StaTuesday: The rarity of Packers’ Rodgers throwing 3 INTs

Green Bay Packers' Aaron Rodgers threw three interceptions Sunday for just the fourth time in his career.
AP

Aaron Rodgers’ return to the Green Bay Packers did not go quite as planned.

The Packers lost at Carolina on Sunday, 31-24, and a day later were knocked out of the postseason race when Atlanta won on Monday night. In the defeat, Rodgers did something he hadn’t done in eight years — he threw three interceptions.

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It was just the fourth time in his career that Rodgers has been picked off three times in a game (he’s never had more than three INTs). The first occurred in 2008 in his fourth start as Green Bay’s QB in a loss to Tampa Bay in which opposing quarterback Brian Griese also had three interceptions. Rodgers did it as well later that year against New Orleans in a 51-29 loss then one more time in 2009, against vs. the Buccaneers.

All four of Rodgers’ three-interception games occurred on the road. In fact, Rodgers has had only 15 multiple-interception games in his career and just five occurred at Lambeau Field — and all five ended with the Packers winning.

As noted above, Rodgers hasn’t been as fortunate when he throws three picks, with Green Bay losing each. Of course, throwing that many interceptions and losing shouldn’t be a surprise. The best winning percentage in Packers history when throwing three or more in a game (min. 4 games) is 25 percent by Lynn Dickey (6-18) and Zeke Bratkowski (1-3).

While Rodgers is 0-4 when he throws three picks in a game, when it comes to Packers quarterbacks, he is the best when it comes to not throwing the ball to the other team. His four three-interception games are tied for eighth-most in franchise history (since 1950), but when you look at the percentage of such games compared to the games he’s started, no one is even close.

(Note: In the below chart we use starts instead of games as many backup QBs come in for just a few plays, so it skewed their totals. While, yes, a quarterback could have thrown 3+ INTs when he didn’t start, those instances are rare and thus we went with starts in determining a percentage of three-interception games.)

QUARTERBACK GAMES RECORD STARTS PCT
Brett Favre 34 8-26 253 13.4%
Lynn Dickey 24 6-18 101 23.8%
Tobin Rote 14 3-11 73 19.2%
Bart Starr 11 1-9-1 157 7.0%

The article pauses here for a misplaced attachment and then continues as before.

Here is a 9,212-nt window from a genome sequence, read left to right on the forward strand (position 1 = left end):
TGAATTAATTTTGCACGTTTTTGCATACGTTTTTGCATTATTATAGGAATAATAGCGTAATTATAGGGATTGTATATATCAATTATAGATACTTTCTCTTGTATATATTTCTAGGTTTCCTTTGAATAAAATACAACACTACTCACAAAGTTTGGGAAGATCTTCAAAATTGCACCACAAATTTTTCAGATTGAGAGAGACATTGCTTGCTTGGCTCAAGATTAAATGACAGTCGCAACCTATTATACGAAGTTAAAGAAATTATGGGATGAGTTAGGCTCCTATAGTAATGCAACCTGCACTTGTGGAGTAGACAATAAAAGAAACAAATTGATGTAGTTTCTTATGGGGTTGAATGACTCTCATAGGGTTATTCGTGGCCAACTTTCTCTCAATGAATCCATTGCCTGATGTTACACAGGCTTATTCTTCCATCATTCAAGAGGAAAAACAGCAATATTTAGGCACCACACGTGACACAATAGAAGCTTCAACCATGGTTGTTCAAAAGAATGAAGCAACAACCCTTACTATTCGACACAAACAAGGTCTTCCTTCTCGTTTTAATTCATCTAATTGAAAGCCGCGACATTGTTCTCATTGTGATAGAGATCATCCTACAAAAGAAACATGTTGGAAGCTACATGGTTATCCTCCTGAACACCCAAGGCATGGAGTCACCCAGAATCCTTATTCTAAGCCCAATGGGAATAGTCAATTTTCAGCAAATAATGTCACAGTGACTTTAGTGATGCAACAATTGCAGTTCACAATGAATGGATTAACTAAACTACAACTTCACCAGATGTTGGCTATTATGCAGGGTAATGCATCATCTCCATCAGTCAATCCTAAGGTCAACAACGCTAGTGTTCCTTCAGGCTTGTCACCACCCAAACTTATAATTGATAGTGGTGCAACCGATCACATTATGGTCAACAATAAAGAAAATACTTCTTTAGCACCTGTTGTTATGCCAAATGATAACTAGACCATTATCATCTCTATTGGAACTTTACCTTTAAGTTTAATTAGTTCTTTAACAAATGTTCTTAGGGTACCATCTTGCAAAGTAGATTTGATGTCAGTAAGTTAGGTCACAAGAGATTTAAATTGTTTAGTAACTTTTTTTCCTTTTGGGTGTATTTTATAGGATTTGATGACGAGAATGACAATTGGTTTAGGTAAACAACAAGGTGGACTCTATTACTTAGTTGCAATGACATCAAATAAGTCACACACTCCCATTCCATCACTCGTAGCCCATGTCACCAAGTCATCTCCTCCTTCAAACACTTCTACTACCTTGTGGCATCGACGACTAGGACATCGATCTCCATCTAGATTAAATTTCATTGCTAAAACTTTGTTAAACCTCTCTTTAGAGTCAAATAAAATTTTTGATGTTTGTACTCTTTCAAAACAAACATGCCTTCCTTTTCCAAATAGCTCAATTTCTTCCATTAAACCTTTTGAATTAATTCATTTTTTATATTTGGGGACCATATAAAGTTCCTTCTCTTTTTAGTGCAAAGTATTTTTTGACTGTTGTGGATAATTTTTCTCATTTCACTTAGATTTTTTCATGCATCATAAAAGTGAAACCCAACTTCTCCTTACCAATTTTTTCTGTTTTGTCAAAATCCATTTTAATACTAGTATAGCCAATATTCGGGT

Babe Parilli 8 1-7 14 57.1%
Randy Wright 7 1-6 32 21.9%
David Whitehurst 6 1-5 37 16.2%
Zeke Bratkowski 4 1-3 9 44.4%
Don Majkowski 4 0-4 49 8.1%
Aaron Rodgers 4 0-4 142 2.8%
Don Horn 3 1-2 6 50.0%
Rich Campbell 2 1-1 3* 66.7%
John Hadl 2 0-2 19 10.5%
Brett Hundley 2 0-2 7 28.6%
Scott Hunter 2 0-2 29 6.9%
Jerry Tagge 2 0-2 12 16.7%
Carlos Brown 1 0-1 3 33.3%
Anthony Dilweg 1 0-1 7 14.3%
Lamar McHan 1 0-1 11 9.1%
Tom O’Malley 1 0-1 1** 100.0%
Bobby Thomason 1 0-1 8*** 12.5%
Scott Tolzien 1 0-1 2 50

* — Campbell never started a game. He had three games with 10+ attempts.

** — O’Malley subbed in one game for the Packers in 1950 and threw 15 passes — six of which were intercepted. He never played in the NFL again (although did play in the CFL and won a Grey Cup). Side note: He wore No. 76, which is just fantastic.

*** — Thomason started just one game in 1951, but had eight appearances with 16+ pass attempts.

Putting things in a modern context, since Rodgers became Green Bay’s starting quarterback in 2008, 24 other NFL quarterbacks have had more games with three interceptions than the Packers’ star. This includes Brett Favre, who was out of the NFL after the 2010 season, future Hall of Famer Peyton Manning and, of course, Jay Cutler.

The record of the 27 quarterbacks with at least four three-interception games since 2008 is pretty ugly (we’re looking at you Ryan Fitzpatrick and, of course, Cutler), but somehow Atlanta is 4-5 when Matt Ryan throws 3+ picks.

QUARTERBACK GAMES RECORD
Eli Manning 18 3-15
Ryan Fitzpatrick 13 0-13
Jay Cutler 12 0-12
Drew Brees 11 3-8
Cam Newton 11 1-10
Carson Palmer 11 2-9
Matthew Stafford 11 1-10
Philip Rivers 10 1-9
Peyton Manning 9 3-6
Tony Romo 9 0-9
Matt Ryan 9 4-5
Mark Sanchez 9 1-8
Andy Dalton 8 2-6
Josh Freeman 8 0-8
Matt Cassel 7 0-7
Joe Flacco 7 1-6
Chad Henne 7 0-7
Ben Roethlisberger 7 1-6
Andrew Luck 6 1-5
Ryan Tannehill 6 0-6
Jake Delhomme 5 1-4
Brett Favre 5 1-4
Matt Hasselbeck 5 0-5
Kyle Orton 5 0-5
Aaron Rodgers 4 0-4
Alex Smith 4 0-4
Jameis Winston 4 0-4

Dave Heller is the author of Ken Williams: A Slugger in Ruth’s Shadow, Facing Ted Williams – Players From the Golden Age of Baseball Recall the Greatest Hitter Who Ever Lived and As Good As It Got: The 1944 St. Louis Browns